Wednesday, December 28, 2011

Is the Middle Class disappearing?

Politicians on the left love to bemoan the "disappearing" middle class. The theory goes, because a small cadre of elites horde a disproportionate amount of wealth, the rest of us writhe in poverty.

Observationally, this makes no sense. I am middle class. The vast majority of people I know are middle class. This stands to reason, since my age correlates to middle class earning potential.

But hey, maybe I live in some sort of Minnesota conservative cocoon. But here's a fact that throws a wrench in the whole enterprise of middle class disappearance: Median household income in America is the second highest in the world. Adjusting for various indices, the median household in America live better than that of every country other than Luxembourg.

I think we can all agree Luxembourg is a bit of an odd cat. It is, literally, ruled by a Duke. It has an army of 800. It's also a tax haven, thanks to a lack of banking transparency. It is basically a suburb of three other countries. We cannot unilaterally replicate the Luxembourg model.

So, if we are to believe the middle class is disappearing, we must then assume very few residents are close to the median. Half the country is decidedly in the money, at the expense of the other half.

If I grant this is true (it isn't) then this means nearly half of our households are quite rich. Considering the lower 50% includes former felons, drug addicts, and those who are flatly unwilling to work, the odds of anyone with the wherewithal to read my blog being (or becoming) rich are quite good.

Of course, half the country isn't rich. Most of the country is, in fact middle class in a nation with the most expansive, wealthiest middle class in the world.

Ironically, were it not so, the disappearing middle class bit would lose all appeal. It works best if, rather than diminishing, the middle class is expanding, so as to encompass the vast majority of American voters. In other words, most of us are so close to the median, and will remain so for life, we lack for upward mobility.

Therein lies the secret appeal of the argument. Conceptually, nobody cares if they are middle class, or if there is a middle class. However, almost every person of comfortable means considers themselves to be middle class, including the demonstrably wealthy. I've slept in 6th bedrooms of those who claim to be middle class.

And of course, nobody wants to disappear, or feel as though the lifestyle they enjoy is soon to be a relic. What Obama and other politicians are really saying is you, the voter, are disappearing. The drumbeat of news stories highlighting the massive fortunes of this or that elite only adds to this impression.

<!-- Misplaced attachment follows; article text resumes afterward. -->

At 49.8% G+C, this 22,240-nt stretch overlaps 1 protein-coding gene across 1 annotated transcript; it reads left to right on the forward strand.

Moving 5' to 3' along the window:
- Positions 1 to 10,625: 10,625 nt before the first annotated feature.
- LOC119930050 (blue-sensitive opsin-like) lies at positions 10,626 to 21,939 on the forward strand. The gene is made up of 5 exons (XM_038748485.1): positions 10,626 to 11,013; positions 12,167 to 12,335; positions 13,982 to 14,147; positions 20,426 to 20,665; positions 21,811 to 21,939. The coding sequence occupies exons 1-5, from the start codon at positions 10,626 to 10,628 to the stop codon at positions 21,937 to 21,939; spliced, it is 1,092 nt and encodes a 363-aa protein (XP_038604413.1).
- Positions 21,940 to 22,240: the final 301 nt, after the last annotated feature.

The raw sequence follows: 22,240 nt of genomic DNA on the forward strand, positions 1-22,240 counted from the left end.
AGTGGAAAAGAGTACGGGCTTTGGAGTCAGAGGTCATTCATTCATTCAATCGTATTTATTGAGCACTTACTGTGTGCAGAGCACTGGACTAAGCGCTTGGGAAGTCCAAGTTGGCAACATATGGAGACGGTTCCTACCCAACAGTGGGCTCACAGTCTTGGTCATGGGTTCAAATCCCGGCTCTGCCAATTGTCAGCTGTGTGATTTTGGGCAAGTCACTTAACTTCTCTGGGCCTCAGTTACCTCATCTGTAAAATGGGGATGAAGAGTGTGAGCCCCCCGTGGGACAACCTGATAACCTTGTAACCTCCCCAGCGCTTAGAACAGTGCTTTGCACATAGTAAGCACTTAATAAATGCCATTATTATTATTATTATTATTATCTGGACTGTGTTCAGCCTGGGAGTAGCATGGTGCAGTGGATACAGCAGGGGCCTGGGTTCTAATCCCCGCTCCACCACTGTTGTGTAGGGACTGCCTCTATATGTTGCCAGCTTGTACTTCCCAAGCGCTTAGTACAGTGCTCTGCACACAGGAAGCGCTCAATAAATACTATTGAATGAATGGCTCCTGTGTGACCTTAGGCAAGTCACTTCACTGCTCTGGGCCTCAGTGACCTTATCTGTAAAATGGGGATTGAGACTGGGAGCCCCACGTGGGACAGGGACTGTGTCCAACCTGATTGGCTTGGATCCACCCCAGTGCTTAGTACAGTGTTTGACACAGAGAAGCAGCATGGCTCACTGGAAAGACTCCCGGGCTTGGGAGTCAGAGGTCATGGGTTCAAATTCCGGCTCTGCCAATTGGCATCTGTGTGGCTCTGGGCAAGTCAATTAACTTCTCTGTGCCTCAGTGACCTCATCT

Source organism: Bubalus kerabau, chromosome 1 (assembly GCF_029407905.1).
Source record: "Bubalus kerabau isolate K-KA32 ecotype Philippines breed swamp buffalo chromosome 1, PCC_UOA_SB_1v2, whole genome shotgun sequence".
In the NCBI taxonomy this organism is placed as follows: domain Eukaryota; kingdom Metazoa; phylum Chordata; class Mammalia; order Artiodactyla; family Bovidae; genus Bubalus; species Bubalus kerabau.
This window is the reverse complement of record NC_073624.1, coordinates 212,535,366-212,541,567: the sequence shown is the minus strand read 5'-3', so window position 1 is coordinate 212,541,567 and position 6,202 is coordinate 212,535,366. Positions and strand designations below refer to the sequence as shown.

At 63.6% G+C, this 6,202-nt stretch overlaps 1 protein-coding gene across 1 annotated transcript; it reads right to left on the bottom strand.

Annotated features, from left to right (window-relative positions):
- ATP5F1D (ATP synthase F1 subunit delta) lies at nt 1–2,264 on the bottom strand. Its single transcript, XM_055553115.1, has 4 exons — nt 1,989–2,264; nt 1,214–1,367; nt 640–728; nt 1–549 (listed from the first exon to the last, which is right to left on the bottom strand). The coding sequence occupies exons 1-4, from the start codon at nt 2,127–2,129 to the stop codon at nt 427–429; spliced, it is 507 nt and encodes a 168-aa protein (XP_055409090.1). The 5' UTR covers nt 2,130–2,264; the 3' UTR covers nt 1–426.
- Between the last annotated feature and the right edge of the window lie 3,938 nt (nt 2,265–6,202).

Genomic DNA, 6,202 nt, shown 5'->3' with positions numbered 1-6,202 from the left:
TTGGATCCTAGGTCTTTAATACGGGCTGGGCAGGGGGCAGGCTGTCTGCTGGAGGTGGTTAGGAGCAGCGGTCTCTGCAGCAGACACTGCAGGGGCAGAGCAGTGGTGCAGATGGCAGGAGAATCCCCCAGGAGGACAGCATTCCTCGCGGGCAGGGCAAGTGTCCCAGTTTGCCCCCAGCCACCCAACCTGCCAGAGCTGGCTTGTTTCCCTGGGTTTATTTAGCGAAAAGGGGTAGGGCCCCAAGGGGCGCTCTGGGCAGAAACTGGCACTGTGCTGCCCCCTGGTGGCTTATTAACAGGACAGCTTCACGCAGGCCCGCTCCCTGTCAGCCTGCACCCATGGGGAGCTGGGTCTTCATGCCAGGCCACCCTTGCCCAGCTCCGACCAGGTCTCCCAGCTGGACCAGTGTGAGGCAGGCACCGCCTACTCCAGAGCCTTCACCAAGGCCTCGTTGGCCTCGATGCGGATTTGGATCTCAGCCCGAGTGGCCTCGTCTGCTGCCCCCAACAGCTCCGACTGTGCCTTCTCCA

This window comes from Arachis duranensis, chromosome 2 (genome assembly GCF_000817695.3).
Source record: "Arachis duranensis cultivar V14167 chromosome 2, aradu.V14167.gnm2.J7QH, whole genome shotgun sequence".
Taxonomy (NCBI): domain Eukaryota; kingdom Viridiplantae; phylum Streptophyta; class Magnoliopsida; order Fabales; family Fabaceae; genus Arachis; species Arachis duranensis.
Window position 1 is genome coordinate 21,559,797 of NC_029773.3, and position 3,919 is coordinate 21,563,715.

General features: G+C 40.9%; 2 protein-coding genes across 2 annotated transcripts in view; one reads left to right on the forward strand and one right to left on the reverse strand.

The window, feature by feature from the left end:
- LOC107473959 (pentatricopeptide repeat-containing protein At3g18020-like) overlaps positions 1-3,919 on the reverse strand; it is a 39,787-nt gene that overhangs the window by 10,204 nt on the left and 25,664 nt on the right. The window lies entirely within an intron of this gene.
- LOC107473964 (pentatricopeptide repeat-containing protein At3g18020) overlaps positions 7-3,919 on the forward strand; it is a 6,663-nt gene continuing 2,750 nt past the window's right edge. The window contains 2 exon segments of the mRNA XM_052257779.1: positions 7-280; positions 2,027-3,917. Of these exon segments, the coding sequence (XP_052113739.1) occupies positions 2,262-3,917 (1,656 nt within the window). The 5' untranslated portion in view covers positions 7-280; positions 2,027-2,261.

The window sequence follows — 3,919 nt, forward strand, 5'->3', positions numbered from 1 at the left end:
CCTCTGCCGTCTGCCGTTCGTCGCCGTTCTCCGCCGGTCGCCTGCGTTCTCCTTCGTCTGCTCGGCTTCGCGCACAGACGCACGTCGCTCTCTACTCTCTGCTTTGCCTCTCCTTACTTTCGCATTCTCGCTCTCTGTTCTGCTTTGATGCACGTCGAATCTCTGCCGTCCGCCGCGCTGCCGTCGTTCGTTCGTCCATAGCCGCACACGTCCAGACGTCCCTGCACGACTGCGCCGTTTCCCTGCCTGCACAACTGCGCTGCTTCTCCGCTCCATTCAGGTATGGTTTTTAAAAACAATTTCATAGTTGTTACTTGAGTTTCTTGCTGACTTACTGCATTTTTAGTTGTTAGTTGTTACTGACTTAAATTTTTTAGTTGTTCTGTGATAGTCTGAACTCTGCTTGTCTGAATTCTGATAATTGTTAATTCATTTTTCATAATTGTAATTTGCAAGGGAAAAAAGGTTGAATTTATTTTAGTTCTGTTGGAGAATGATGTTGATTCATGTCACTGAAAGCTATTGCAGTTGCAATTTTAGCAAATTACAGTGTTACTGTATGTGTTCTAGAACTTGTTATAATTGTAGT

But the impression doesn't square with the facts. Essentially, if there is a way to make economic life better for Joe Schmoe than our system, the world hasn't discovered it.

If we want to improve life for the middle class, we could look to the only other countries that are even close to our median income. Luxembourg has an extremely unregulated banking system and low taxes. Norway might as well have "drill, baby, drill" written into its Constitution.

Occupy that.

In reality, the left is principally concerned with inequality. They believe a country composed of billionaires and the homeless alike in fundamentally unjust, and take it as an article of faith government is compelled to make this not so.

But forging new solutions is risky. Asking government to socialize health care, banking, medicine etc... is inviting an intrusion into our economy (to say nothing of our liberties) that could end quite badly. It invariably requires sacrifice from the middle class.

That's a tough sell to the richest nation in the world. And so it behooves the self-styled innovators to tell a nation of internet-connected, overfed, new-car-buying voters all they have worked for is being usurped by a nefarious elite.

Historically, aggressive efforts to make the very rich pay their fair share (which is code for however much an opportunistic politician demands of them) have either destroyed the middle class, or made scapegoats of certain races, dissidents or intellectuals. Would that happen in America? Maybe, maybe not.

Is it worth the risk, if we have the opportunity to end poverty? Maybe, maybe not.

But rather than pretend large-scale government programs are aimed at restoring the middle class, the left should forthrightly make its case. Those who internalize the narrative and become indignant at the betrayal of the middle class lifestyle are either ignorant or dishonest.

In short, the middle class isn't disappearing. Don't worry about it.


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